Whether you're starting out with children or adults, you could break yourself in by becoming assistant to a lead coach. Learning from those who have been there and done it will bring rich reward for you as a coach in the future, and becoming an assistant can build valuable confidence without overburdening you by becoming the primary coach.
Where should I coach?
Selecting the right coaching environment comes from knowing how much time you can commit to the role. Most coaches need to sacrifice weekends and/or evenings in order to coach their team, but that isn't the only option.
Schools, summer camps, professional clubs and youth organisations may require coaching during the day. Be clear in your mind how much time and energy you can dedicate to coaching, and select a field that fits your needs.
Do I need qualifications?
To become a fully recognised sports coach, you'll need some level of qualification. As part of a 2002 government task-force, the UK Coaching Certificate (UKCC) was setup as a comprehensive qualification structure for coaching sport in the UK. More than 30 sports now use this endorsement in the UK, so for everything from football to angling the UKCC is the qualification to gain.
The National Governing Body in your sport will have all the details on how you can get on their particular UKCC endorsement ladder. Many coaches will start out assisting a coach whilst completing their level 1, eventually progressing to higher levels and taking greater coaching tasks on as a result.
The UKCC qualification runs from level 1-4, and progressing further allows you to coach at a higher level:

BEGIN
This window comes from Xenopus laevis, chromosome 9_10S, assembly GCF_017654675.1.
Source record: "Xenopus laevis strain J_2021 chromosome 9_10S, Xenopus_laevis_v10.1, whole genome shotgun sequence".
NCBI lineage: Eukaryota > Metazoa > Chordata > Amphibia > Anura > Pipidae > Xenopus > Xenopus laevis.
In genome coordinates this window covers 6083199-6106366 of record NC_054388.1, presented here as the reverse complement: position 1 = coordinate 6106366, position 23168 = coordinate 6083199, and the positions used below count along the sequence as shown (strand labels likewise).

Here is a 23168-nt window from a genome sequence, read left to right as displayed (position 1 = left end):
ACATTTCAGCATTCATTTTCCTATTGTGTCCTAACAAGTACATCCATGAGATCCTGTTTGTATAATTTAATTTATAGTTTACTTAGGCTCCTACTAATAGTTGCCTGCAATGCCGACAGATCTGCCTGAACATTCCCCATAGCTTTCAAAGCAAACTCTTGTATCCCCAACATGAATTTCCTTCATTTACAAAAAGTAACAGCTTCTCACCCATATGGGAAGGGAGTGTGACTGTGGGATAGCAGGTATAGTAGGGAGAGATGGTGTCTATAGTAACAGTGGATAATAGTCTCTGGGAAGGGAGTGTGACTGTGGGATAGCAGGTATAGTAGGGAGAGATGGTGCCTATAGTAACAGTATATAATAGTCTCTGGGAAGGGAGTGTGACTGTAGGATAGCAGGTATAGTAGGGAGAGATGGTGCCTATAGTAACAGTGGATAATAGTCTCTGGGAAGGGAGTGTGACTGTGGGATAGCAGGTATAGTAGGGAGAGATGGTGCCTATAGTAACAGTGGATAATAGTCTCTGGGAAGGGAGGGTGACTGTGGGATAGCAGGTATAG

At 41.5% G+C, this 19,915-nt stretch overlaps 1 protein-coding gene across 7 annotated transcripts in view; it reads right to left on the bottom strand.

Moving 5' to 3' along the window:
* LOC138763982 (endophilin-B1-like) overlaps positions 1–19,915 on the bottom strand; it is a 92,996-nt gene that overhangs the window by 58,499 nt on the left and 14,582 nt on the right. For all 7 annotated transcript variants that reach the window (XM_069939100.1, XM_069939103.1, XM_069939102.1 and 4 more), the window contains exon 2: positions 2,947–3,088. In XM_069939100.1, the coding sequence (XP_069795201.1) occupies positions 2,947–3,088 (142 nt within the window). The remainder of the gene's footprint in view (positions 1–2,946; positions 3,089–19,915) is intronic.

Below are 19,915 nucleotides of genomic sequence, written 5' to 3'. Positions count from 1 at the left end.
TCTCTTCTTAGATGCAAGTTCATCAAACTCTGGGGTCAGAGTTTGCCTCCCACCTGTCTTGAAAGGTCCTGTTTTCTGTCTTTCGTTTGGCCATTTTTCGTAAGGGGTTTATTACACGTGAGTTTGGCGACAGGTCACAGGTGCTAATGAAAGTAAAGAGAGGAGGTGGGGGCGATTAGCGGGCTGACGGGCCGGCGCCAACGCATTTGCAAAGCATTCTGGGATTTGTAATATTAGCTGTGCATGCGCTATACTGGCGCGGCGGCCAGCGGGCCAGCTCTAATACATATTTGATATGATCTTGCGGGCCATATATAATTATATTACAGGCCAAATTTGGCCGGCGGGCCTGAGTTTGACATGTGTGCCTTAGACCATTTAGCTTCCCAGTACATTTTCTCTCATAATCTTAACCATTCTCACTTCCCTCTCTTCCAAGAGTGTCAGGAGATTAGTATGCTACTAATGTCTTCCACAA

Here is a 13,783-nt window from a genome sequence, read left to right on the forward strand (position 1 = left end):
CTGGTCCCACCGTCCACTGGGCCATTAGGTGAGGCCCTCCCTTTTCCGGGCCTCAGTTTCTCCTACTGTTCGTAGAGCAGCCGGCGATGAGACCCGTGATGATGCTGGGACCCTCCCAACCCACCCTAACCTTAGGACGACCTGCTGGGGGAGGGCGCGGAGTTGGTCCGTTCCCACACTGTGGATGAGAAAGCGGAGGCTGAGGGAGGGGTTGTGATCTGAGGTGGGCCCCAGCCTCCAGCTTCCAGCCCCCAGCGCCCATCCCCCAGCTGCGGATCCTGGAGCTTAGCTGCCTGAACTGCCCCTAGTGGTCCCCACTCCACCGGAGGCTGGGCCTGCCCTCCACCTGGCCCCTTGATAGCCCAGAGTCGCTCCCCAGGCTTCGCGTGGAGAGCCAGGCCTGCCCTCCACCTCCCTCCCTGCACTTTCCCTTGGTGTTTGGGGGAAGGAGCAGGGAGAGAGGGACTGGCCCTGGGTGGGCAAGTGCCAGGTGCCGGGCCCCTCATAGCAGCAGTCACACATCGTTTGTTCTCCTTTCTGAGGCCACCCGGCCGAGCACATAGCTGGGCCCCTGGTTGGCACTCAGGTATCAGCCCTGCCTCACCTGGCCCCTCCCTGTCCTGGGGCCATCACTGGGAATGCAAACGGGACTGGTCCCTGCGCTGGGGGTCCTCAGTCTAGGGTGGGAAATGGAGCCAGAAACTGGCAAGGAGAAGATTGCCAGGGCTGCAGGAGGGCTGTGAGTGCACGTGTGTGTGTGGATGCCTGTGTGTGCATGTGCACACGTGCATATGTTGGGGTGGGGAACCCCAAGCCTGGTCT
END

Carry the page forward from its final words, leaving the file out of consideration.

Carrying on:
Helping out a qualified coach as an assistant doesn't require any formal qualification, but gaining a level 1 gives you more confidence in your ability, and covers the basic tenants of coaching in your sport.
If you're coaching at an independent level, with you as the lead coach, it's generally recommended you get to level 2 – and most clubs will actively help you gain this qualification.
To progress beyond that, look to gain level 3 or 4 UKCC certification, giving you unprecedented depth in your knowledge base.
To supplement your certifications, you could also undergo any number of coaching workshops. Sports Coach UK offer a wide range of courses which they generally run throughout the year. It's a great way to fill gaps in your coaching knowledge, as many of them cover subjects such as coaching women (a course we have summarised in the following blog
), children and young people and disabled participants.
Note: Qualifications are not generally required for coaching disability sports, and we have compiled a top ten of tips for coaching disabled participants for getting involved straight away.
Finally, you'll have to complete a CRB check in order to coach children or vulnerable adults.
What are my responsibilities as a coach?
Clubs may want you to gain some knowledge on things like first aid and laws around keeping children safe. As the coach of a youth team, parents will be leaving their children in your care – so its your responsibility to ensure their safe during the session.
The well-being of performers should be placed at the very height of everything you do as a coach, so it's worth making sure you're aware of legal responsibilities around child protection, negligence, risk and duty of care before you take on any youth coaching roles.
As a coach, you're placed into a role of authority, and you should take that responsibility seriously. Take steps to ensure you're a respected member of the group (without compromising on the fun aspects of your session).
Be aware of how you communicate with the group, and dress and generally conduct yourself in an appropriate manner whenever taking a session.
Aside from these safety and well-being factors, your responsibility as coach is purely to do all you can to develop the performance of players in your team.
Where do I go now?
Now you know what it takes to be a coach, what are your first steps?
Identify where you'd like to coach, and contact that local club or group to offer your assistance. If you're having trouble finding the right club, get in contact with you local county sport partnership. There are 45 across England, and they are dedicated to getting more people in sport – so they'll be happy to point you in the right direction in your region.